Sore Throat- Any over the counter throat lozenge especially dyclonine (Sucrets Maximum Strength) or Chloraseptic spray taken as directed may be soothing. Tylenol can also help the pain. Treating runny nose and congestion as in the congestion section above will help with sore throat. A strep pharyngitis screening test can be done in the office by sending a sample to a lab to see if antibiotics are needed.
Good Nutrition...it does make a difference!
Remember a 20-35 pound weight gain is ideal during these next nine months. This weight needs to come from adequate amounts of foods consisting of protein, carbohydrates, calcium, iron, fruits, and vegetables.
Protein is essential for an appropriate birth weight in your newborn. By consuming four servings of protein a day, you can meet you and baby's needs. Be careful to avoid eating fish that is high in mercury (shark, swordfish, king mackerel and tilefish).
In order to avoid listeriosis, a bacterial infection potentially harmful to you and your baby, you should not eat pate` or store-made meat salads (chicken salad, tuna salad, etc.) and should only eat hot dogs, luncheon meats, bologna or deli meats if they have been re-heated until steaming hot. Also don’t drink raw or unpasteurized milk or milk products. Don’t eat soft cheeses such as feta, queso blanco, queso fresco, Brie, Camembert, blue-veined cheeses or Panela unless it is specifically labeled “MADE WITH PASTEURIZED MILK.” We recommend you review Food Safety for Pregnant Womenat this link or that you should have received at your prenatal visit. We also recommend www.fsis.usda.gov for information on food safety.
Five servings of complex carbohydrates a day will provide your baby with the required vitamins (B vitamins in particular) and minerals needed. Whole wheat, rice, oats, rye, soy, corn, barley, potatoes, and legumes are all wonderful sources of complex carbohydrates. Include a variety of these complex carbohydrates in your diet to get the maximum nutritional benefit.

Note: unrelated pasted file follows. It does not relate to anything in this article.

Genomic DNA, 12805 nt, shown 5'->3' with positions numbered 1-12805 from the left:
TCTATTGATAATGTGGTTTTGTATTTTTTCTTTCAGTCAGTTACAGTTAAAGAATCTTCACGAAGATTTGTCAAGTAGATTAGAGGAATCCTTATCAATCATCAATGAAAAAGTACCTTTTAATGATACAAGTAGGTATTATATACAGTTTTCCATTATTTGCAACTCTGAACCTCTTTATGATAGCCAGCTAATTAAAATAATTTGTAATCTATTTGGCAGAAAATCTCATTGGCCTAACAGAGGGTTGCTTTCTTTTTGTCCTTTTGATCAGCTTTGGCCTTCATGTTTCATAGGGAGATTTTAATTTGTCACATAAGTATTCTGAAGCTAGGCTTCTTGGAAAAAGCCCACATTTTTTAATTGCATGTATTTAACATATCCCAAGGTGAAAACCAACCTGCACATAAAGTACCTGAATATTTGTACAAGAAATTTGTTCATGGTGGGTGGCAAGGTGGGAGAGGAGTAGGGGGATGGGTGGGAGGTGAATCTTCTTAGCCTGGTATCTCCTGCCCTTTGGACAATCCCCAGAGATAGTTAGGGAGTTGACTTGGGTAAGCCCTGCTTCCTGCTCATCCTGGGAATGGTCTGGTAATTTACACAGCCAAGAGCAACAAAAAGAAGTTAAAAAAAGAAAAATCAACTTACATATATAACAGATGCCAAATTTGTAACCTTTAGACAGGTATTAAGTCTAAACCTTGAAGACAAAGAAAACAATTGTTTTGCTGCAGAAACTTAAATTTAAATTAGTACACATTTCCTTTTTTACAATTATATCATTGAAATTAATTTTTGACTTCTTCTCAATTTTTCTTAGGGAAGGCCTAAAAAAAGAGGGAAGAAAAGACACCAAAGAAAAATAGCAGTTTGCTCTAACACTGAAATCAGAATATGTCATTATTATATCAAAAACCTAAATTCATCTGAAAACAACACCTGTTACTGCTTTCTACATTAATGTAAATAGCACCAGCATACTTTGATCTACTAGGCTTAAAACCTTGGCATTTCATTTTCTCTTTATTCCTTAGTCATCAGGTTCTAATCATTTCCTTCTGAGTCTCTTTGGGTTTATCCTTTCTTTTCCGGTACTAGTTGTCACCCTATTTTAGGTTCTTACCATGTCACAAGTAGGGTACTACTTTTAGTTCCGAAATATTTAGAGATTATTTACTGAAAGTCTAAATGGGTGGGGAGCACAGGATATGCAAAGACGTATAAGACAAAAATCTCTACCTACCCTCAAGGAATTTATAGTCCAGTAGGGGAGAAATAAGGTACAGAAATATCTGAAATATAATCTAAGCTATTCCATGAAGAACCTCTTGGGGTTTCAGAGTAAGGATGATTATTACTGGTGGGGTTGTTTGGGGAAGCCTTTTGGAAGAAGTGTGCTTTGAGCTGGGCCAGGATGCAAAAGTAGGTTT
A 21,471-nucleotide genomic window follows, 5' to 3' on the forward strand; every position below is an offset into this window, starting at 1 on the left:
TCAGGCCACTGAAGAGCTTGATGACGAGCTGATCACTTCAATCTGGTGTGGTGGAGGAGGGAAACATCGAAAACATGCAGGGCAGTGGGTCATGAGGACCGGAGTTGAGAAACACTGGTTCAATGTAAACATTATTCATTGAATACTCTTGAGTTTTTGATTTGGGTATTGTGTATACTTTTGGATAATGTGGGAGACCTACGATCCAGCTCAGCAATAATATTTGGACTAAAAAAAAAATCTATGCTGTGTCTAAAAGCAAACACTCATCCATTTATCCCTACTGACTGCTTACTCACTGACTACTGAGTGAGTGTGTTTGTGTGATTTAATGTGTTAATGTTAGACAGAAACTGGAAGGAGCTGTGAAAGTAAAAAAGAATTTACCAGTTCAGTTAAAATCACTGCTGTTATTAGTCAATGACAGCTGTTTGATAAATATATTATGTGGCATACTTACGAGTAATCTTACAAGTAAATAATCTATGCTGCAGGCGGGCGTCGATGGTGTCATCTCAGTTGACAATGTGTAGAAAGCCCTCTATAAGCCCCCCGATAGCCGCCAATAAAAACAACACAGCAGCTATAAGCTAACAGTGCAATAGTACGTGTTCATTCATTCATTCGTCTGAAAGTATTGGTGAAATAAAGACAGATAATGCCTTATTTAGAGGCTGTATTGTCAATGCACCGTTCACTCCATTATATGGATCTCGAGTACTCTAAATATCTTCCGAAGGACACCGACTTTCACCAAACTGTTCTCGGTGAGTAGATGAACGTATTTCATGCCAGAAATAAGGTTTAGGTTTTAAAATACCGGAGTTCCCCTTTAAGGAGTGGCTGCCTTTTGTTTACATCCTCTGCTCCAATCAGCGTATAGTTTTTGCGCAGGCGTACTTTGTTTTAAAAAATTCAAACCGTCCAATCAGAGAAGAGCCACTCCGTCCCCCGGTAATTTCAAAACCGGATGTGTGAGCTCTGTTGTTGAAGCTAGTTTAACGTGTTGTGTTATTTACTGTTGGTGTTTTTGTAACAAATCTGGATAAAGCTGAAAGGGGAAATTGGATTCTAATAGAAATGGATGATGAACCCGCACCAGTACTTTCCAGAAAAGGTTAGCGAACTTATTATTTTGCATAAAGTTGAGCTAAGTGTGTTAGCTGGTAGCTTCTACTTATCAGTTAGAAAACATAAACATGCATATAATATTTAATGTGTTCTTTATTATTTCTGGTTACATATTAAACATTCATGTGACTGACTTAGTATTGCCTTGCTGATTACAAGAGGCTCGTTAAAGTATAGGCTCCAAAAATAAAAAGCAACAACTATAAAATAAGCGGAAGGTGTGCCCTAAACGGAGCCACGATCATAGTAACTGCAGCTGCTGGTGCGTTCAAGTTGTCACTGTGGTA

Calcium is not only essential for the development of strong bones and teeth, but for the development of your baby's muscles, nerves, and heart as well. Four servings of calcium a day is crucial in supplying yourself and your baby adequately. Leg cramps in pregnancy are often due to insufficient calcium intake.
Because your body is expanding its blood supply while your baby is developing his or her own blood supply, the demand for large amounts of iron is great. Get as much iron from your diet as possible by including lean beef, pork, poultry, liver, green leafy vegetables, legumes, and dried fruits whenever possible. These iron-fortified foods, eaten with Vitamin C rich sources (orange juice, strawberries, cantaloupe, green/red pepper, tomatoes, and broccoli), increase the absorption rate of iron. With this in mind, combine the two daily.
Fruits and Vegetables contain vitamin A, vitamin E, folic acid, riboflavin, and a host of other vitamins and minerals that are essential in the development of healthy skin, eyes, and bones. By eating three to five servings a day you will be providing your little one with the necessary vitamins and minerals he or she needs to develop appropriately. To satisfy your sweet tooth, enjoy the sweetness of fruit, fruit juice concentrates, or dried fruit and benefit from its nutritional value. Avoid empty, and therefore wasted, calories found in sugar and sugar products.
Use this information as motivation to maintain excellent nutrition throughout your pregnancy and in return come as close as you can to guaranteeing your baby excellent health at birth!
Caffeine. Should I or should I not?
There may be an increased risk of miscarriage from moderate use of caffeine (around 200 mg per day). This corresponds to about 2 cups of coffee or 4-6 cans of Coke or Pepsi. Caffeine can also increase mood swings, decrease the absorption of iron, promote dehydration and cause irritation of the stomach (increasing nausea complaints). Because of these concerns we recommend that you avoid caffeine during your pregnancy, but smaller amounts are not of concern.
Due to limited human research on sugar substitutes in pregnancy, conclusive data of its effects are simply not available. However, conservative opinions suggest not to consume aspartame (NutraSweet™) or saccharin (Sweet'n Low™) on a regular basis.
Alcohol and Cigarette Smoking.
Many women express their concern about having a couple of drinks before they knew they were pregnant. There is no evidence that a few drinks consumed early in pregnancy will have harmful effects on your developing baby. However, continuing to drink heavily throughout pregnancy could cause a multitude of complications as well as inducing harm to your growing baby. Because of these risks, alcohol consumption is not recommended.
Cigarette smoking has proven to be one of the most common causes of prenatal problems. There is evidence that cigarette smoking during pregnancy directly affects the development of your baby. Small birth weight, early birth, premature detachment of the placenta, and premature rupture of membranes are among the most serious complications. Therefore, cigarette smoking is strongly discouraged. Please ask us about options for help in smoking cessation.